Sparrow Glider

by exosequitur, published

Sparrow Glider by exosequitur Apr 17, 2013


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This is one of my older planes - its obsolete, but there's a lot of better ones available to print now!

For a better glider, with the glide ratio of this glider, combined with high energy launch capability and enhanced stability check out the Super Stratos at: http://www.thingiverse.com/thing:97803

If you want to learn how to design amazing, highly functional designs for 3d printing, design and print useful repair parts, and generally print useful stuff faster, more reliably, and with less problems check out my books, Functional design for 3D printing and the Zombie Apocalypse Guide to 3D Printing on Amazon!

If you like my gliders, check out my other models here on thingiverse and more models and books I wrote on 3D Design and 3D Printing here at threedsy.com
All of My Favorite / Best Gliders and some older ones FREE here on thingiverse

Derived from the smaller chickadee, the Sparrow is a highly efficient glider that flies best with a gentle launch.



Your printer will need to be capable of printing smooth 1 and 2 layer .15mm prints. Adjust your first layer settings to achieve solid layers with no surface debris or curling.

Some cleaning of print artifacts and fit checking is a good idea prior to getting out the glue...

Layer height matters, as does fill ratio. Increasing the fill ratio for the fuselage will shift the CG forward, which may be desirable depending on your results.

I am using .15532 layer height and a bottom layer height close to 80% - you will want to be as close to this as possible, or calculate a layer height that gives 4 layers at .60mm on your setup.

The important thing is that the web of the flying surfaces should be two layers, and the spars and wingtip reinforcements should be 3-4 layers. If you can't get it to fly stable, try a tiny bit of weight forward.

More layers should also be ok as long as they are very thin so that weight does not increase too dramatically....I am using 700mm of 3mm filament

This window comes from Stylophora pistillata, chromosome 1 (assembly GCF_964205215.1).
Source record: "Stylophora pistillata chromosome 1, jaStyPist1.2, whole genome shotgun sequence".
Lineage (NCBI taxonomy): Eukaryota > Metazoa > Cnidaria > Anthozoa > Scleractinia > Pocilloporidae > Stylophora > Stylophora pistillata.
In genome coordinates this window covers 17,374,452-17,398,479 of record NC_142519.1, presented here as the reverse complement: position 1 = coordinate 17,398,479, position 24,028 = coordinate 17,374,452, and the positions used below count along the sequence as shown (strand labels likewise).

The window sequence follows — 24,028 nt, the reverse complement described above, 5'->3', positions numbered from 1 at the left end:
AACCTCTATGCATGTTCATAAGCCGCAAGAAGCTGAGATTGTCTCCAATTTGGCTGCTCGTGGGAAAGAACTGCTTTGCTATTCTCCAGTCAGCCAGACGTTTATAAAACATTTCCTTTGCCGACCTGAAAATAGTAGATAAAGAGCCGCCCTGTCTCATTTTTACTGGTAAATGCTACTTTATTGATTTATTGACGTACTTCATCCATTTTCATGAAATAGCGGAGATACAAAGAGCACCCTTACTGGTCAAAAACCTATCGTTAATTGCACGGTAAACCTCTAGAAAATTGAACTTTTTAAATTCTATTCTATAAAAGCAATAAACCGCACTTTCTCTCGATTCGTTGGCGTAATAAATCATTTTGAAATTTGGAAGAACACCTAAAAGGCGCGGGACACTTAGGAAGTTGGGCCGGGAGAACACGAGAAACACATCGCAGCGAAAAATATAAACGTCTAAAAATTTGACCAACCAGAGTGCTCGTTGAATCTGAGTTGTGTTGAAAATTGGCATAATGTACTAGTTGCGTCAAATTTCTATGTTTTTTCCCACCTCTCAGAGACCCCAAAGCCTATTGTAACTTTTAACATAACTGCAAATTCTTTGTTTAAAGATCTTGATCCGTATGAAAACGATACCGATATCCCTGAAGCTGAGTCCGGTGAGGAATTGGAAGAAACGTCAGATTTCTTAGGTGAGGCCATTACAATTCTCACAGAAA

My nozzle is .35mm, and some of the walls are designed to be 2 nozzles wide, so other nozzle widths may not work well.

The wing must be very flat. Use care when removing the wing and tail sections from the bed. Peel up from the tips toward the fuselage with a thin blade or spatula, lifting only as much as needed to break free, being careful not to disturb the spanwise symmetry. If the wings are not perfectly symetrical when viewed from the front of the aircraft, adjustments will be required for proper performance.

Glue the tail and canopy / hook into place with a tiny drop of superglue.

Known working instructions:

Print the chickadee using ABS, .15 layer height with a .8 first layer height (or close). Use 2 perimeters, and 2 solid layers, 30% rectalinear fill (you can increase the fill ratio to move the CG forward if desired) . Use a fill orientation of 0 degrees to the axis of the fuselage. 45 degrees works also, but causes uneven flexing of the wings under load, resulting in a strong turning tendency at high launch speeds.

Print the launcher with 3 perimeters (2 for .5 nozzle), 2 solid layers, and .35 line fill. Two perimeters are not enough, and will break. Scale the part to your preference - it is not layer critical.

Flight tips:

Fly with eye protection if using the rubber band launcher! The plane is tiny, hard to see, and may return to the point of launch at high speed. (yes, I did hit myself in the eye flying one of my plastic planes)

Carefully bow the wings upward to give a slight rounded dihedral.

Carefully bend in a tiny bit of up elevator so the plane does not dive towards the ground. Adjust elevon surfaces further as needed until the plane flies straight and level.

Put on your safety glasses, a nice stretchy 2mm cross section (18-24" extended) rubber band on the launcher, and fly!

A small amount of weight (3mm washer, etc) can be glued to the fuselage aft of the hook for more stability or longer flights.

Except in extreme cases, do not bend ailerons in the wing. Use the elevators as elevons instead. Using the rudder will cause side-slip drag, and will result in shorter flights. If the model seems to be skidding, use the rudder to align the fuselage to the direction of flight, then elevon tweaking to get straight and level or any other desired flight profile.

A neat trick is to adjust the pane for straight looping flight, then launch at about a 30 degree roll angle, slightly upward. Keep adjusting launch and control profiles until the plane circles around so that you can catch it.

Other materials and layer heights may work as well, please post your results!

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